Page:Art of Cookery 1774 edition.djvu/41

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made Plain and Easy.

PORK must be well done or it is apt to surfeit. When you roast a loin take a sharp penknife and cut the skin across, to make the crackling eat the better. The chine you must not cut at all. The best way to roast a leg, is first to parboil it, then skin it and roast it; baste it with butter, then take a little sage, shred it fine, a little pepper and salt, a little nutmeg, and a few crumbs of bread; throw these over it all the time it is roasting, then have a little drawn gravy to put in the dish with the crumbs that drop from it. Some love the knuckle stuffed with onion and sage shred small, with a little pepper and salt, gravy and apple-sauce to it. This they call a mock goosed. The spring, or hand of pork, if very young, roasted like a pig, eats very well, otherwise it is better boiled. The sparerib should be basted with a little bit of butter, a very little dust offlour, and some sage shred small: but we never make any sauce to it but apple-sauce. The best way to dress pork griskins is to roast them, baste them with a little butter and crumbs of bread, sage, and a little pepper and salt. Few eat any thing with these but mustard.

To roast a pig.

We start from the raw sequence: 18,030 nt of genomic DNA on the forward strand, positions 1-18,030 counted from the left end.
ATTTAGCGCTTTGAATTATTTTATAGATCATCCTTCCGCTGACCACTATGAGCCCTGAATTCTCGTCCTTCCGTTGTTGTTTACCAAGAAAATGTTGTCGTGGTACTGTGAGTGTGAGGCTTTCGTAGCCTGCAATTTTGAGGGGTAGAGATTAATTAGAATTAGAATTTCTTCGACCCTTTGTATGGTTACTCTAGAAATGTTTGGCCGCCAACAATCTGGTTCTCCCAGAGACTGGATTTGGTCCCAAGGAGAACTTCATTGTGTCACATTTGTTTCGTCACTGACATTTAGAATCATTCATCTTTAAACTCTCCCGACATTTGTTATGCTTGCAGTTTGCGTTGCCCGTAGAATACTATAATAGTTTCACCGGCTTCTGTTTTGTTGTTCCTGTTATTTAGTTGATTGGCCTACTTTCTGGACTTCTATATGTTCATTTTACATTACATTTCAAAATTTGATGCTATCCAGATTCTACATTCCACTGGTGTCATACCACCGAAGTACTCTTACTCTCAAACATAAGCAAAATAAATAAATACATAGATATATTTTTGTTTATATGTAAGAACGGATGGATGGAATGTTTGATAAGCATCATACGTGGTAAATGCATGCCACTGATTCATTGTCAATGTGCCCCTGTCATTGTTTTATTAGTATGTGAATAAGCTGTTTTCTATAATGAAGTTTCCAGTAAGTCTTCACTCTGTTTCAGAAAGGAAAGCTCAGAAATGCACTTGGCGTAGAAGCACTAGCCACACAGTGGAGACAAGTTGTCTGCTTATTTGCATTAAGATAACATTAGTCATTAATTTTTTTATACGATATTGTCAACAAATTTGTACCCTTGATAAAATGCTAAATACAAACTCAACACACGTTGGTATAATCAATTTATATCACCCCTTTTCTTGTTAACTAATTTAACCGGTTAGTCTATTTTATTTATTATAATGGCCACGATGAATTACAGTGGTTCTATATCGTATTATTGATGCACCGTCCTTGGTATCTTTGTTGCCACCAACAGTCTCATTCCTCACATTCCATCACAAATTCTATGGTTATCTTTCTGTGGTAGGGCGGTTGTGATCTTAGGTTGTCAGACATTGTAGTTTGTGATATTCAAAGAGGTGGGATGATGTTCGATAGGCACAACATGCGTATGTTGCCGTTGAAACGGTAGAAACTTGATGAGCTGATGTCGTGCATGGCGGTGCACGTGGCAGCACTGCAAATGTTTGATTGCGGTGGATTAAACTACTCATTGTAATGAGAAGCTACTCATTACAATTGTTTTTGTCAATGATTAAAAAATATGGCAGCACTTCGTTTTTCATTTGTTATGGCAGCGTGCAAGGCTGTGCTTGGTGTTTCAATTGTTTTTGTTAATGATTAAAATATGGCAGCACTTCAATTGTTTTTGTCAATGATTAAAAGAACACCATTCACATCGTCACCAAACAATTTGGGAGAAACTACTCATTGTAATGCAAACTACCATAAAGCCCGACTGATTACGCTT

SPIT your pig and lay it to the fire which must be a very good one at each end, or hang a flat iron in the middle of the grate. Before you lay your pig down, take a little sage shred small, a piece of butter as big as a walnut, and a little pepper and salt; put them into the pig and sew it up with coarse thread, then flour it all over very well, and keep flouring it till the eyes drop out, or you find the crackling hard. Be sure to save all the gravy that comes out of it, which you must do by setting basons or pans under the pig in the dripping-pan, as soon as you find the gravy begins to run. When the pig is enough, stir the fire up brisk; take a coarse cloth, with about a quarter of a pound of butter in it, and rub the pig all over till the crackling is quite crisp, and then take it up. Lay it in your dish, and with a sharp knife cut off the head, and then cut the pig in two, before you draw out the spit. Cut the ears off the head and lay at each end, and cut the under-jaw in two and lay on each side; melt some good butter, take the gravy you saved and put into it, boil it, and pour it into the dish with the brains bruised fine, and the sage mixed all together, and then send it to table.